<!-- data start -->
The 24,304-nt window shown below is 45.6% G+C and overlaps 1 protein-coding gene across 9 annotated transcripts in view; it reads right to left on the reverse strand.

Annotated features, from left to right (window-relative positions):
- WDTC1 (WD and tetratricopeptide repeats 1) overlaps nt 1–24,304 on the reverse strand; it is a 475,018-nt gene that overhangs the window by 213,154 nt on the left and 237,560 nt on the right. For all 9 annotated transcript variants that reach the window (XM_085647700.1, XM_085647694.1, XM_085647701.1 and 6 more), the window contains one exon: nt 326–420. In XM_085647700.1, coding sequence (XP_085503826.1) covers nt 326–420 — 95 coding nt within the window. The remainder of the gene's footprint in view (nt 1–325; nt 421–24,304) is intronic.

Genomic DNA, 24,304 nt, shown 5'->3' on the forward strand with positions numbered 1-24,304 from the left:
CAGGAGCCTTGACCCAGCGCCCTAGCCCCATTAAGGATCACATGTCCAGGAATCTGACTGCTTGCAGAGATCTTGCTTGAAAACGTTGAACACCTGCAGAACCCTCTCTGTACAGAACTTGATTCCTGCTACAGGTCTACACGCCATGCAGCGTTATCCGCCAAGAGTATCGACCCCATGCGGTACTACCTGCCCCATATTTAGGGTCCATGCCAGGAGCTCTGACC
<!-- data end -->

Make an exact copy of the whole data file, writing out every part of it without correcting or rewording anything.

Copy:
The 24,304-nt window shown below is 45.6% G+C and overlaps 1 protein-coding gene across 9 annotated transcripts in view; it reads right to left on the reverse strand.

Annotated features, from left to right (window-relative positions):
- WDTC1 (WD and tetratricopeptide repeats 1) overlaps nt 1–24,304 on the reverse strand; it is a 475,018-nt gene that overhangs the window by 213,154 nt on the left and 237,560 nt on the right. For all 9 annotated transcript variants that reach the window (XM_085647700.1, XM_085647694.1, XM_085647701.1 and 6 more), the window contains one exon: nt 326–420. In XM_085647700.1, coding sequence (XP_085503826.1) covers nt 326–420 — 95 coding nt within the window. The remainder of the gene's footprint in view (nt 1–325; nt 421–24,304) is intronic.

Genomic DNA, 24,304 nt, shown 5'->3' on the forward strand with positions numbered 1-24,304 from the left:
CAGGAGCCTTGACCCAGCGCCCTAGCCCCATTAAGGATCACATGTCCAGGAATCTGACTGCTTGCAGAGATCTTGCTTGAAAACGTTGAACACCTGCAGAACCCTCTCTGTACAGAACTTGATTCCTGCTACAGGTCTACACGCCATGCAGCGTTATCCGCCAAGAGTATCGACCCCATGCGGTACTACCTGCCCCATATTTAGGGTCCATGCCAGGAGCTCTGACC